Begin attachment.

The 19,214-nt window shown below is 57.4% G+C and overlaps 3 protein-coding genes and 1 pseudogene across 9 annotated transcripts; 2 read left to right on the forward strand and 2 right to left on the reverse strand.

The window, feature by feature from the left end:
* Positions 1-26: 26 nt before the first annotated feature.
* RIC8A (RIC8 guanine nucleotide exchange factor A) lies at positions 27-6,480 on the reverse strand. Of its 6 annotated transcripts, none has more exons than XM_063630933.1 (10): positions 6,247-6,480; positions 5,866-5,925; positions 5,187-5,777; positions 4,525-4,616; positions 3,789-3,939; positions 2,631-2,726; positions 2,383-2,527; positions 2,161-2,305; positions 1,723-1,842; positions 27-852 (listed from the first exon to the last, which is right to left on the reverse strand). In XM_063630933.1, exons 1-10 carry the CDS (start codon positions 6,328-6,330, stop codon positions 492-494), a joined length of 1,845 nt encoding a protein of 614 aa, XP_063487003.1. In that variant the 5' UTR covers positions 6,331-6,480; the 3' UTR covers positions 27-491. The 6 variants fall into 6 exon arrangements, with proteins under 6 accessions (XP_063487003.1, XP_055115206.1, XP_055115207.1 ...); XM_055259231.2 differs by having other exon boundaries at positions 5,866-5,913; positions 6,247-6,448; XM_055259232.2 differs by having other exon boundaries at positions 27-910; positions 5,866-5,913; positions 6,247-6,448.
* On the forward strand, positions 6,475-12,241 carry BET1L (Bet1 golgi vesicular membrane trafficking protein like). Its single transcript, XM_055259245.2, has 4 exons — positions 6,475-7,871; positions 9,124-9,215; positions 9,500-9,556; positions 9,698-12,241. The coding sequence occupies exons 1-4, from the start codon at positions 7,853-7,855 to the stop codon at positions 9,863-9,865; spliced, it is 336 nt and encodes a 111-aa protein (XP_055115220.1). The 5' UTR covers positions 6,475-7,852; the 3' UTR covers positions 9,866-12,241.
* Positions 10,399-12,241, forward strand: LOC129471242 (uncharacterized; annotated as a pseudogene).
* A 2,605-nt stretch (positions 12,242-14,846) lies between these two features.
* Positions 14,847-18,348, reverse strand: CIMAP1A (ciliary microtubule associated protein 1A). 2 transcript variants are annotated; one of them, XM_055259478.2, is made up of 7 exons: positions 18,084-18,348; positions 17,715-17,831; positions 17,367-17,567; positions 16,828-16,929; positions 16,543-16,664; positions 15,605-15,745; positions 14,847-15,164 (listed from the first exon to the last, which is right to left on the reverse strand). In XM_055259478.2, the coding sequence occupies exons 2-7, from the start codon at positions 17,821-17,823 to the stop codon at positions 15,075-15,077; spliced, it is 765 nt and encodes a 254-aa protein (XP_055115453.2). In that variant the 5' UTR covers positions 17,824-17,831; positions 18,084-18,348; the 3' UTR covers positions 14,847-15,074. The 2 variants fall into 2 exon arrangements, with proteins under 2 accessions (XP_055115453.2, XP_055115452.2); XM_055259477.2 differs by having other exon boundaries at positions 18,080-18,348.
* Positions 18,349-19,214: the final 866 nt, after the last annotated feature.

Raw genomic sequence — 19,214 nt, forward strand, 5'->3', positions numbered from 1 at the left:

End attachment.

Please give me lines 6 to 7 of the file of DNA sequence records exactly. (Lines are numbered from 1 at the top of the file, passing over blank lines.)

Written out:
* Positions 10,399-12,241, forward strand: LOC129471242 (uncharacterized; annotated as a pseudogene).
* A 2,605-nt stretch (positions 12,242-14,846) lies between these two features.